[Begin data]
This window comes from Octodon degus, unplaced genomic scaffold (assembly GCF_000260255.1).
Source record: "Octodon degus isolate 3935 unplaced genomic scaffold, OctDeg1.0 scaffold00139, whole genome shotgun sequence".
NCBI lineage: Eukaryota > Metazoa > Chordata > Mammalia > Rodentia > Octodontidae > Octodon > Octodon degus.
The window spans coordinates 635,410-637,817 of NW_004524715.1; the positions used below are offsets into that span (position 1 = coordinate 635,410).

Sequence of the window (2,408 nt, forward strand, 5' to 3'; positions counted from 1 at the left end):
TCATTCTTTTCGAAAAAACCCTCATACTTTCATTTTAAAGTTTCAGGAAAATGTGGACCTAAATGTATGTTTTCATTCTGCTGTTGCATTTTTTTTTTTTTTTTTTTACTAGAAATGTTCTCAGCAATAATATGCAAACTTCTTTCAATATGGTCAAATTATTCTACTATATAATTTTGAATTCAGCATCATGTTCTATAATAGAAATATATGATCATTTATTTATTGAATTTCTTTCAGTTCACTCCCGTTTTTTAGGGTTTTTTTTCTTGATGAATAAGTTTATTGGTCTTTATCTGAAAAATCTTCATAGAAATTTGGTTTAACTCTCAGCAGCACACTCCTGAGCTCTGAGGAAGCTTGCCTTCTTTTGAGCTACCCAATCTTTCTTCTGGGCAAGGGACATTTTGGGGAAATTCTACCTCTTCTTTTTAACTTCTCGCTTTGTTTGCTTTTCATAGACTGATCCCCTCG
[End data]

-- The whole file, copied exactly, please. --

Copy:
This window comes from Octodon degus, unplaced genomic scaffold (assembly GCF_000260255.1).
Source record: "Octodon degus isolate 3935 unplaced genomic scaffold, OctDeg1.0 scaffold00139, whole genome shotgun sequence".
NCBI lineage: Eukaryota > Metazoa > Chordata > Mammalia > Rodentia > Octodontidae > Octodon > Octodon degus.
The window spans coordinates 635,410-637,817 of NW_004524715.1; the positions used below are offsets into that span (position 1 = coordinate 635,410).

Sequence of the window (2,408 nt, forward strand, 5' to 3'; positions counted from 1 at the left end):
TCATTCTTTTCGAAAAAACCCTCATACTTTCATTTTAAAGTTTCAGGAAAATGTGGACCTAAATGTATGTTTTCATTCTGCTGTTGCATTTTTTTTTTTTTTTTTTTACTAGAAATGTTCTCAGCAATAATATGCAAACTTCTTTCAATATGGTCAAATTATTCTACTATATAATTTTGAATTCAGCATCATGTTCTATAATAGAAATATATGATCATTTATTTATTGAATTTCTTTCAGTTCACTCCCGTTTTTTAGGGTTTTTTTTCTTGATGAATAAGTTTATTGGTCTTTATCTGAAAAATCTTCATAGAAATTTGGTTTAACTCTCAGCAGCACACTCCTGAGCTCTGAGGAAGCTTGCCTTCTTTTGAGCTACCCAATCTTTCTTCTGGGCAAGGGACATTTTGGGGAAATTCTACCTCTTCTTTTTAACTTCTCGCTTTGTTTGCTTTTCATAGACTGATCCCCTCG